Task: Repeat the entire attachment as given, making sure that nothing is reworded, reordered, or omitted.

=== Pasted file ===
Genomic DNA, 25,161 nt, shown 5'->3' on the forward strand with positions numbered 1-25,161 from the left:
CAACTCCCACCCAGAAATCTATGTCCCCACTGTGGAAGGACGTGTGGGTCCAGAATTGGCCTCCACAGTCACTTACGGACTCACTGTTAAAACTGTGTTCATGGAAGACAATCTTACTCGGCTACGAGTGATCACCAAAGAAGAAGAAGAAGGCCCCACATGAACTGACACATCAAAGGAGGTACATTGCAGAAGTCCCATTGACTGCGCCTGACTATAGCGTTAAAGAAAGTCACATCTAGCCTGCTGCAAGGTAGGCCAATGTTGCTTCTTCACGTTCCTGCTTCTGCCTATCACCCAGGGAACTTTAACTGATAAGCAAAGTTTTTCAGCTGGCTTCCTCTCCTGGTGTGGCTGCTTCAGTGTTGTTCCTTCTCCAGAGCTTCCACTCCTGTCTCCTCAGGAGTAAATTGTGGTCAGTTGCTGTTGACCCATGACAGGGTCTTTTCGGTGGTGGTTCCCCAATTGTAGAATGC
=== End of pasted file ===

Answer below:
Genomic DNA, 25,161 nt, shown 5'->3' on the forward strand with positions numbered 1-25,161 from the left:
CAACTCCCACCCAGAAATCTATGTCCCCACTGTGGAAGGACGTGTGGGTCCAGAATTGGCCTCCACAGTCACTTACGGACTCACTGTTAAAACTGTGTTCATGGAAGACAATCTTACTCGGCTACGAGTGATCACCAAAGAAGAAGAAGAAGGCCCCACATGAACTGACACATCAAAGGAGGTACATTGCAGAAGTCCCATTGACTGCGCCTGACTATAGCGTTAAAGAAAGTCACATCTAGCCTGCTGCAAGGTAGGCCAATGTTGCTTCTTCACGTTCCTGCTTCTGCCTATCACCCAGGGAACTTTAACTGATAAGCAAAGTTTTTCAGCTGGCTTCCTCTCCTGGTGTGGCTGCTTCAGTGTTGTTCCTTCTCCAGAGCTTCCACTCCTGTCTCCTCAGGAGTAAATTGTGGTCAGTTGCTGTTGACCCATGACAGGGTCTTTTCGGTGGTGGTTCCCCAATTGTAGAATGC